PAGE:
This week I was asked by German Tageszeitung to give a statement redarding transparency of government and freedom of information. For those of you who read German, it is part of a longer debate which you can read online here. My quote goes like this:
Die Server von Wikileaks stehen in Schweden. Einen Grund dafür sieht der schwedische Kommunikationswissenschaftler und Blogger Christopher Kullenberg im dortigen Pressefreiheitsgesetz – dem ältesten der Welt. „Transparenz macht Institutionen öffentlich überprüfbar“, sagt Kullenberg im Streit der Woche in der sonntaz. „Mit dem ständigen Wissen im Hinterkopf, dass er für seine Handlungen zur Verantwortung gezogen werden kann, handelt der Staat auch dementsprechend.“ Auf diesem Weg könne Demokratie zu jeder Zeit praktiziert werden, sagt der schwedische Blogger.
The quotes originate in a longer article that I wrote in English. I publish it here below:
"Does the state have to disclose everything?"
Recently Julian Assange, spokesperson of the whistleblower organization Wikileaks, has made several appearances in Sweden explaining why they have chosen to place servers in a remote Scandinavian country. One reason goes back a long time in history, more precisely to 1766, and the world's first Freedom of the Press Act, which in modern versions gives a strong legal protection for sources of the press by making it illegal for authorities to even try to reveal their identity.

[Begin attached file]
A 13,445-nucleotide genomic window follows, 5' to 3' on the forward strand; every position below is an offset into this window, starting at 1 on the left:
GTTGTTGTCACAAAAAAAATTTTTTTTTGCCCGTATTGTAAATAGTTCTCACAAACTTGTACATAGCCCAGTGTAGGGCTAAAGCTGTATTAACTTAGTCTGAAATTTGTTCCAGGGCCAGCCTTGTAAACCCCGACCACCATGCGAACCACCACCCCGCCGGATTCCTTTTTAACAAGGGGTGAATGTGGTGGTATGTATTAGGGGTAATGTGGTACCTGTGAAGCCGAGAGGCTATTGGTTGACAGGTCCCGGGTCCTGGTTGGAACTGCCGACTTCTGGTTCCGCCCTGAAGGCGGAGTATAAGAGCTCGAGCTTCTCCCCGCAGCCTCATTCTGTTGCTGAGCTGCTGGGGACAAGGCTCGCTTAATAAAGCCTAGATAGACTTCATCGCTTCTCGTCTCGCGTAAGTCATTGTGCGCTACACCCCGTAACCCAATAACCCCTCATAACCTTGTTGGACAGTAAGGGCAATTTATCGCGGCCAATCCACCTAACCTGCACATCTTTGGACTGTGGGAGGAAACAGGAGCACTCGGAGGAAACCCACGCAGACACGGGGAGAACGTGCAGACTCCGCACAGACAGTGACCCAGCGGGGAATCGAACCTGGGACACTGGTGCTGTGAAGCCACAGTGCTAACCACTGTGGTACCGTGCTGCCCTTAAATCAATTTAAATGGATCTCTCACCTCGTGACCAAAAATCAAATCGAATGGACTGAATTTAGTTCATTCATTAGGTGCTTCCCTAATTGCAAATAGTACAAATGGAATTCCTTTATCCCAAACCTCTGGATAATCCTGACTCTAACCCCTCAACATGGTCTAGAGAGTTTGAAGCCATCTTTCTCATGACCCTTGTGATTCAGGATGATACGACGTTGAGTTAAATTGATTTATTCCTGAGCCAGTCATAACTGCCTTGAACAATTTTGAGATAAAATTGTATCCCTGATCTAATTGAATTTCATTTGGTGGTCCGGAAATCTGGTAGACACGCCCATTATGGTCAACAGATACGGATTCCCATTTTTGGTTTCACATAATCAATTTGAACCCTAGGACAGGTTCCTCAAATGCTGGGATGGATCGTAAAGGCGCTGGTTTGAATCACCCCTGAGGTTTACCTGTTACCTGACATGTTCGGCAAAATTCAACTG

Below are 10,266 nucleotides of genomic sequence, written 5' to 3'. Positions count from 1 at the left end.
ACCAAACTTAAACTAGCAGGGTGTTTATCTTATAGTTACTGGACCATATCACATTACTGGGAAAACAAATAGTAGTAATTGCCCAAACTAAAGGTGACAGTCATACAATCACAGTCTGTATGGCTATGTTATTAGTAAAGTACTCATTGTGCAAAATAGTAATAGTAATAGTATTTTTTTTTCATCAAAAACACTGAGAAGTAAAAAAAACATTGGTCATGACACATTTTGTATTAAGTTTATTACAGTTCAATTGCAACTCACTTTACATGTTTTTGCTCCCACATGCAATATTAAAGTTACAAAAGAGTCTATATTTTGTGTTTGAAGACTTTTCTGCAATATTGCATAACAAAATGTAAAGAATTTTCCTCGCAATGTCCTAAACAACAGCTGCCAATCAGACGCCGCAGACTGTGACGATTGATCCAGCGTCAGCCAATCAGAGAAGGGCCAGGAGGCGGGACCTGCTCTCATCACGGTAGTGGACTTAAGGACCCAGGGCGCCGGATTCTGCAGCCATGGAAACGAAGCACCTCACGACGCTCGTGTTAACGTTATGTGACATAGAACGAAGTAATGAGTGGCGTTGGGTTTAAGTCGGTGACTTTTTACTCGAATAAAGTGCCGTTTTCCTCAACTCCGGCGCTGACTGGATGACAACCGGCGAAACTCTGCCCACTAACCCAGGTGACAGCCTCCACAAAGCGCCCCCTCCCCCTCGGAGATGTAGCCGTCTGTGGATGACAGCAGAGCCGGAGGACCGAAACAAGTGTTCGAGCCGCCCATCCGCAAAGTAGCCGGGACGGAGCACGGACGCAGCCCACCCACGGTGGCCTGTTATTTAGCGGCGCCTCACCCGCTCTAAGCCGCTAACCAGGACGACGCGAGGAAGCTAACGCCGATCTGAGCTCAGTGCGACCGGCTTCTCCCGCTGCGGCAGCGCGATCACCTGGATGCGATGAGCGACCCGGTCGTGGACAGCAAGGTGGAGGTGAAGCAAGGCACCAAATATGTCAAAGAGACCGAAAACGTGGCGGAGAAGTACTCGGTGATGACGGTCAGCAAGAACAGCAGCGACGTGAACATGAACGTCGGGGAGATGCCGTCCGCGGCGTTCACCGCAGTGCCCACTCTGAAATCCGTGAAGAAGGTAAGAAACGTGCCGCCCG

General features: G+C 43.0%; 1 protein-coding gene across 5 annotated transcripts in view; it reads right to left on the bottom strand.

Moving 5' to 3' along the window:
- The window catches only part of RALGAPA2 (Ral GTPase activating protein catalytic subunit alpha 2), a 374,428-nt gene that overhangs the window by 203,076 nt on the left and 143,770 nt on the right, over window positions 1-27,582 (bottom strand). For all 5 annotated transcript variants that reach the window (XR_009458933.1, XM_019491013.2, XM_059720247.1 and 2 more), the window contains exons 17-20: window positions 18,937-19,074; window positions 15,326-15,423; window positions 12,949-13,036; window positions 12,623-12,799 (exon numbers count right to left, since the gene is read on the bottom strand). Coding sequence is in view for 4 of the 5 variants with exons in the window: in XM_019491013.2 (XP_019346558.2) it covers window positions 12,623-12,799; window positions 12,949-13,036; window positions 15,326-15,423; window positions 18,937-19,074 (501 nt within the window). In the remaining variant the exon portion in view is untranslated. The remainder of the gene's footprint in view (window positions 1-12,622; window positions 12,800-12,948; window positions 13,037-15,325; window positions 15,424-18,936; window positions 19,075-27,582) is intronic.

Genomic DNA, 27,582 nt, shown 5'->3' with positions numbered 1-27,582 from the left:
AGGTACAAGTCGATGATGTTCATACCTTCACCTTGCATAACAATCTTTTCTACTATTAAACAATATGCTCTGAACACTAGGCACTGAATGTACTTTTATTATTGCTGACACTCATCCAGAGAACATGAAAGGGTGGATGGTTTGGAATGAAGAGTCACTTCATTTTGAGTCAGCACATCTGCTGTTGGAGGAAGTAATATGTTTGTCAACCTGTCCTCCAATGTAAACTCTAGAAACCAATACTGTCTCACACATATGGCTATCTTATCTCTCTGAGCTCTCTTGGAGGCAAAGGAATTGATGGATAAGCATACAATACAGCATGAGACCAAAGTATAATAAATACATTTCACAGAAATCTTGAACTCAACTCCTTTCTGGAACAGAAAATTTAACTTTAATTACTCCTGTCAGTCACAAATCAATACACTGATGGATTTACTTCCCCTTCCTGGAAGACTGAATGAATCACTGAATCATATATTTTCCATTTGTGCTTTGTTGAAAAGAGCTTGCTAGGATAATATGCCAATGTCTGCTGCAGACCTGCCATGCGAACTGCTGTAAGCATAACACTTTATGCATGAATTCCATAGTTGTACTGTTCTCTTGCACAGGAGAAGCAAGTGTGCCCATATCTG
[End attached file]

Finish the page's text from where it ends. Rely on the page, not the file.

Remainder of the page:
Moreover, the Principle of Publicity states that only with certain exceptions, all public records created by state institutions must be easily available to journalists and citizens.
However, the picture of the seemingly ultra-transparent state quickly fades in the light of recent surveillance legislation. Sweden has introduced a wiretapping law allowing the National Defense Radio Establishment (FRA) to monitor internet traffic, and with the coming implementation of the Data Retention Directive, the 250 year old laws of freedom of the press are weakened severely.
The original idea of creating a radical transparency of the state, was to prevent corruption and abuse of power. This mechanism functions i two ways. Firstly, it makes institutions reviewable by the public, and not only by other agencies within the state. Secondly, knowing that such transparency is always imminent, the state will choose to act as if it were held accountable for its actions. This way, democracy can be practised at any given moment, rather than during the elections every three to five years.
In the European Union we see diametrically opposed ways of decision-making. Only recently, it took several leaks of the Anti-Counterfeit Trade Agreement (ACTA) before the parliament finally made the proposed documents public. Documents that will impact the legislation of internet infrastructure in the member states. Without the numerous leaks of the negotiated documents, the ACTA may very well still have been kept secret, not only from the elected parliament, but more importantly, to the citizens of Europe.